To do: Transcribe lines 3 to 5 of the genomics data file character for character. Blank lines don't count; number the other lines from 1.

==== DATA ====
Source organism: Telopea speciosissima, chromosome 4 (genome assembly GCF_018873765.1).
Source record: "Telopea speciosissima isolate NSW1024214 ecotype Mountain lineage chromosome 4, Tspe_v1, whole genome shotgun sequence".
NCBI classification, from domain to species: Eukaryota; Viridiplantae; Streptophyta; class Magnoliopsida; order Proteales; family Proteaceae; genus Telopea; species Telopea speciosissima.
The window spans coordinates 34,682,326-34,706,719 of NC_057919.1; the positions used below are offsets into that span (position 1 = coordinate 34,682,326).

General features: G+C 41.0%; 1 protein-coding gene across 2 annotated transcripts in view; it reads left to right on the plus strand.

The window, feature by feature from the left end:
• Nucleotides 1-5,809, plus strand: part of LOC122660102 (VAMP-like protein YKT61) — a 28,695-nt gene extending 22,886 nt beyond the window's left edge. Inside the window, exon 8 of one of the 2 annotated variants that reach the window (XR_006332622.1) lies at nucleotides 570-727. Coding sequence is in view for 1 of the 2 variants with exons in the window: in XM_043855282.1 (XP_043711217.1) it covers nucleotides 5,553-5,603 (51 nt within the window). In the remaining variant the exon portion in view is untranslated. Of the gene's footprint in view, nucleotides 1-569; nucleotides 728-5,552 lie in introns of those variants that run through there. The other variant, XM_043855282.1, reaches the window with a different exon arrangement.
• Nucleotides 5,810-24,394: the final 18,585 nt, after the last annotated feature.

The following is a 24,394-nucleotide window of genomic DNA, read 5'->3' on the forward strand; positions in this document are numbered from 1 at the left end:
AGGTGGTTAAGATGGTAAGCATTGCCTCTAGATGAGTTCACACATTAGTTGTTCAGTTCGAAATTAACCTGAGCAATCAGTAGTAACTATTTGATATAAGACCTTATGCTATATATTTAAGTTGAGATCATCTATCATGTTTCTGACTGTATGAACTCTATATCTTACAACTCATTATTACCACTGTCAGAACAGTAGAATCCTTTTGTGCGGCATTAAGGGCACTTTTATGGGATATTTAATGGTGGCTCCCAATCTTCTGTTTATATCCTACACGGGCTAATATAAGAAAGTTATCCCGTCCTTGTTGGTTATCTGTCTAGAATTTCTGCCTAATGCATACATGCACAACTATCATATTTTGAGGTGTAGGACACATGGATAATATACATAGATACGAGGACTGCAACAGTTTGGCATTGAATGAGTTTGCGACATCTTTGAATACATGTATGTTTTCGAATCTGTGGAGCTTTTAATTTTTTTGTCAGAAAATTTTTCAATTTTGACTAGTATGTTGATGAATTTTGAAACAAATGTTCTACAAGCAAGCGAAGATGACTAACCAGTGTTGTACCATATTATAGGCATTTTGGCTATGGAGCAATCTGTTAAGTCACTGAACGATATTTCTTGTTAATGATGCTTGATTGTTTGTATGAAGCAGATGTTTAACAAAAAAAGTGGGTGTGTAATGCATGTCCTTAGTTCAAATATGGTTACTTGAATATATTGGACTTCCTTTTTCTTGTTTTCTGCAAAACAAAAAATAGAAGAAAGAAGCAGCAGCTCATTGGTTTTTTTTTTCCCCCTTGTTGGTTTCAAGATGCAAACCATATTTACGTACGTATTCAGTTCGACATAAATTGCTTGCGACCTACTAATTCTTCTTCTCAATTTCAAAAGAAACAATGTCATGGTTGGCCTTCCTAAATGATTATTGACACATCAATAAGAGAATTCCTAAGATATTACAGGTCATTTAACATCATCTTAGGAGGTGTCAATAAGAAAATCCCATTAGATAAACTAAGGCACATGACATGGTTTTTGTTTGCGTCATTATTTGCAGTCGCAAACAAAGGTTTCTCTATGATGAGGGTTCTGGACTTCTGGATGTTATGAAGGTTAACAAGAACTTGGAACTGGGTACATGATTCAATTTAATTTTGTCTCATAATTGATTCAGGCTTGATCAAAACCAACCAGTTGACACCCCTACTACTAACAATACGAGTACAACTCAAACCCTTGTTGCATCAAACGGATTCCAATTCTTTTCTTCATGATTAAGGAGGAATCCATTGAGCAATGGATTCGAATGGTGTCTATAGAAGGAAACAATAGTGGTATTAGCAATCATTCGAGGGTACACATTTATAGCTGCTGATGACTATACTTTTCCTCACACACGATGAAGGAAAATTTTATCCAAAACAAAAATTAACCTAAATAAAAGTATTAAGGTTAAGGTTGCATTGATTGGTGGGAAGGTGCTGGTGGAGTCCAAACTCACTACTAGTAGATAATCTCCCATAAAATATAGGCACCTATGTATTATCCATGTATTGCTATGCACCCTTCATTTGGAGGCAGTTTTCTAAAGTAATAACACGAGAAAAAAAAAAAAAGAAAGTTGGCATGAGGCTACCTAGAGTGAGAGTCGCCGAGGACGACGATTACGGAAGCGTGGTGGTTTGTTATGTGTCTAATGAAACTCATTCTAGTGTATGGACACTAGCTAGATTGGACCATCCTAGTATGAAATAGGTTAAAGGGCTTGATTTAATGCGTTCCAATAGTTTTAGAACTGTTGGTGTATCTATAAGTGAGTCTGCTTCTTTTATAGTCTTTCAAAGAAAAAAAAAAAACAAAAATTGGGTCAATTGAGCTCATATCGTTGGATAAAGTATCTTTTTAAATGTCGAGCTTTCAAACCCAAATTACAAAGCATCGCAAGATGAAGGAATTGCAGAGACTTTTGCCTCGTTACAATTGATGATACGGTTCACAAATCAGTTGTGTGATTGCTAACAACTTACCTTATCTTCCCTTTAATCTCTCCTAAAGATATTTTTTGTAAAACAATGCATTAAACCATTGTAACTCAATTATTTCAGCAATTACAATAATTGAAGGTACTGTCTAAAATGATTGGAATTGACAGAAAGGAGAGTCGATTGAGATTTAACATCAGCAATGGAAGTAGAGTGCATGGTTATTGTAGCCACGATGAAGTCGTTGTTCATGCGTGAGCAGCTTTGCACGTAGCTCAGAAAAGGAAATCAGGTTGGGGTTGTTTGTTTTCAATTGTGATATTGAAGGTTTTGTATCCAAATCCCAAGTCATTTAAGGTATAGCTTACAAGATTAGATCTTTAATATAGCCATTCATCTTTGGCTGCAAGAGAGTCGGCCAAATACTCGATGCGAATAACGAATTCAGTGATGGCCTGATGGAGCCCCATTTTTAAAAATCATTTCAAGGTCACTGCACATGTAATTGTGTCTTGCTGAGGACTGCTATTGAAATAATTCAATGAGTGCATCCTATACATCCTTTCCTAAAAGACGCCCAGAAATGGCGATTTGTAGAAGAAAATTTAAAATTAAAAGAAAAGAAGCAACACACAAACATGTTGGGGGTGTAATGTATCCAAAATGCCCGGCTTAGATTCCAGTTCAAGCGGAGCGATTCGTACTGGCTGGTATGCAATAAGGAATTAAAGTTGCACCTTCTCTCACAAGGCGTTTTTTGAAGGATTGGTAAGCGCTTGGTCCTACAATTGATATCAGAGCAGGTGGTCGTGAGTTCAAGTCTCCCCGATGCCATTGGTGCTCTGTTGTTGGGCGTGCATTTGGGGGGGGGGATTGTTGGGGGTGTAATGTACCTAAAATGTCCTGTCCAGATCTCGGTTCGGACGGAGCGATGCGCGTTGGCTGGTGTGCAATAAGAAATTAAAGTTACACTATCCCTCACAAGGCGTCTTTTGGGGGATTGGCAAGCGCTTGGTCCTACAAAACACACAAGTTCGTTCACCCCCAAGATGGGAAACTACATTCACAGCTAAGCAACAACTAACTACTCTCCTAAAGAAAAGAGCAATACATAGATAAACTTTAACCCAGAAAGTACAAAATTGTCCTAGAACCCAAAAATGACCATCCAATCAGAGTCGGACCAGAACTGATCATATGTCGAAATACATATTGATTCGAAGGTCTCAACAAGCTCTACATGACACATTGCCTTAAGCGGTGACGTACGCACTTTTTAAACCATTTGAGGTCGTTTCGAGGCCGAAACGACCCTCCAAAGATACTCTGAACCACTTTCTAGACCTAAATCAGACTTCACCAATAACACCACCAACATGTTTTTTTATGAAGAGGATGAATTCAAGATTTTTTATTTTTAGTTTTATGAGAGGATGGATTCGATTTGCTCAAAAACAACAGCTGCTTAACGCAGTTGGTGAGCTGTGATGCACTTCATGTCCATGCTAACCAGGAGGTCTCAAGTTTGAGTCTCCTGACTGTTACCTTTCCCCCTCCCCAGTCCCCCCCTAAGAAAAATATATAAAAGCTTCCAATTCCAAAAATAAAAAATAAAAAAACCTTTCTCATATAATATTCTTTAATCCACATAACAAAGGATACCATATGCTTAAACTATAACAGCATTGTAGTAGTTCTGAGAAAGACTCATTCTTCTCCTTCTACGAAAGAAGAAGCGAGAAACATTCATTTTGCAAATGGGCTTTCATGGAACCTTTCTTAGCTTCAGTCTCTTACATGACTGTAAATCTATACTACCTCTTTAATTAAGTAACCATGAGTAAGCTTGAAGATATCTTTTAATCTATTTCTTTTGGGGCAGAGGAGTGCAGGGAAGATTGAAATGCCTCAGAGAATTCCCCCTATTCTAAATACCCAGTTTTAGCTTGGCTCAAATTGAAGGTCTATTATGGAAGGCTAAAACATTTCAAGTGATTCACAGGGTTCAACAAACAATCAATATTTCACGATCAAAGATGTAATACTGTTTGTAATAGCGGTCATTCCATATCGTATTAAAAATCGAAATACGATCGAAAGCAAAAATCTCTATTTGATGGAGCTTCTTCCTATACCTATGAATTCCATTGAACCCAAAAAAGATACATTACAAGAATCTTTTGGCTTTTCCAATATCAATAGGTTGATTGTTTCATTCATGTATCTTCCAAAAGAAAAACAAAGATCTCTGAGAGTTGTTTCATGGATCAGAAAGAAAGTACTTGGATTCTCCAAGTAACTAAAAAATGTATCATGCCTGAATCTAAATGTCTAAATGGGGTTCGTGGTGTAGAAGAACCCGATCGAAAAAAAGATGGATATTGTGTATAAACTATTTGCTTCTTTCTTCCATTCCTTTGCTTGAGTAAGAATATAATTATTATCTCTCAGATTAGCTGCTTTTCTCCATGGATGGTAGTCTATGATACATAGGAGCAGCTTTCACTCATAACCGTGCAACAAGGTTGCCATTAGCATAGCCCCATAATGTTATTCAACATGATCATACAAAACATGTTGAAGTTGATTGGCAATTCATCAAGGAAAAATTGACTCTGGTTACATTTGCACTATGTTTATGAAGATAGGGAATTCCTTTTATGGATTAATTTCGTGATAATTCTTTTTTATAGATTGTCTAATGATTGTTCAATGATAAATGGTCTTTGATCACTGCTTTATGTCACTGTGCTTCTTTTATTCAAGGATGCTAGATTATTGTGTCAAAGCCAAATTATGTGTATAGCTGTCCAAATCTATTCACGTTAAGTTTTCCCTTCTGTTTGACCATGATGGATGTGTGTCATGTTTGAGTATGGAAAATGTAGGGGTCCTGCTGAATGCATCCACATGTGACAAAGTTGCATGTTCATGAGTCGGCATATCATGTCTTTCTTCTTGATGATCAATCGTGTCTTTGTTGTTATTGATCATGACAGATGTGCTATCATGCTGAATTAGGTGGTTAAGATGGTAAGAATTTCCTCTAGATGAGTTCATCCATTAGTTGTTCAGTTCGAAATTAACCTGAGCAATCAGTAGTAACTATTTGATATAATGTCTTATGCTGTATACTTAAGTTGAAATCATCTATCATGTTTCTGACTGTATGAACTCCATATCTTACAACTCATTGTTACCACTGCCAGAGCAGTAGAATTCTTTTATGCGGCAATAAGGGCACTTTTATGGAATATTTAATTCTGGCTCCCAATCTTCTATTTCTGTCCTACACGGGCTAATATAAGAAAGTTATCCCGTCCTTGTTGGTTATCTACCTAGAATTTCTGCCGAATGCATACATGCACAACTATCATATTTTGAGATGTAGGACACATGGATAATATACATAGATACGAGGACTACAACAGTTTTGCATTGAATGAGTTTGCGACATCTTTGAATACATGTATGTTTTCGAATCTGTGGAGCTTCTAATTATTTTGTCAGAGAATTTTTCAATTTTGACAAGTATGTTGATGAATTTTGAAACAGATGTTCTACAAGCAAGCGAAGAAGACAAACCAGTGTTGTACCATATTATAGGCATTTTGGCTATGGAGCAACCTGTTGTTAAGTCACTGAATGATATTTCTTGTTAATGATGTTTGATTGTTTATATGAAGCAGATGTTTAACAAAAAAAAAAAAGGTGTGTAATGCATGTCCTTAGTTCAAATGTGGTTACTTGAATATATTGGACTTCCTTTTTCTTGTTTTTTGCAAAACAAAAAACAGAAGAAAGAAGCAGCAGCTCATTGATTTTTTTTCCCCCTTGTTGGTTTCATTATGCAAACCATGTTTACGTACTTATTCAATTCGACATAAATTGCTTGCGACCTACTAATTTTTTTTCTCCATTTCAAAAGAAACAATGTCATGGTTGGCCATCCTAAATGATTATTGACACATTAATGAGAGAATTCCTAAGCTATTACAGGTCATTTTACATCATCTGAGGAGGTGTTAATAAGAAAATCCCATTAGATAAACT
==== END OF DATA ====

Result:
NCBI classification, from domain to species: Eukaryota; Viridiplantae; Streptophyta; class Magnoliopsida; order Proteales; family Proteaceae; genus Telopea; species Telopea speciosissima.
The window spans coordinates 34,682,326-34,706,719 of NC_057919.1; the positions used below are offsets into that span (position 1 = coordinate 34,682,326).

General features: G+C 41.0%; 1 protein-coding gene across 2 annotated transcripts in view; it reads left to right on the plus strand.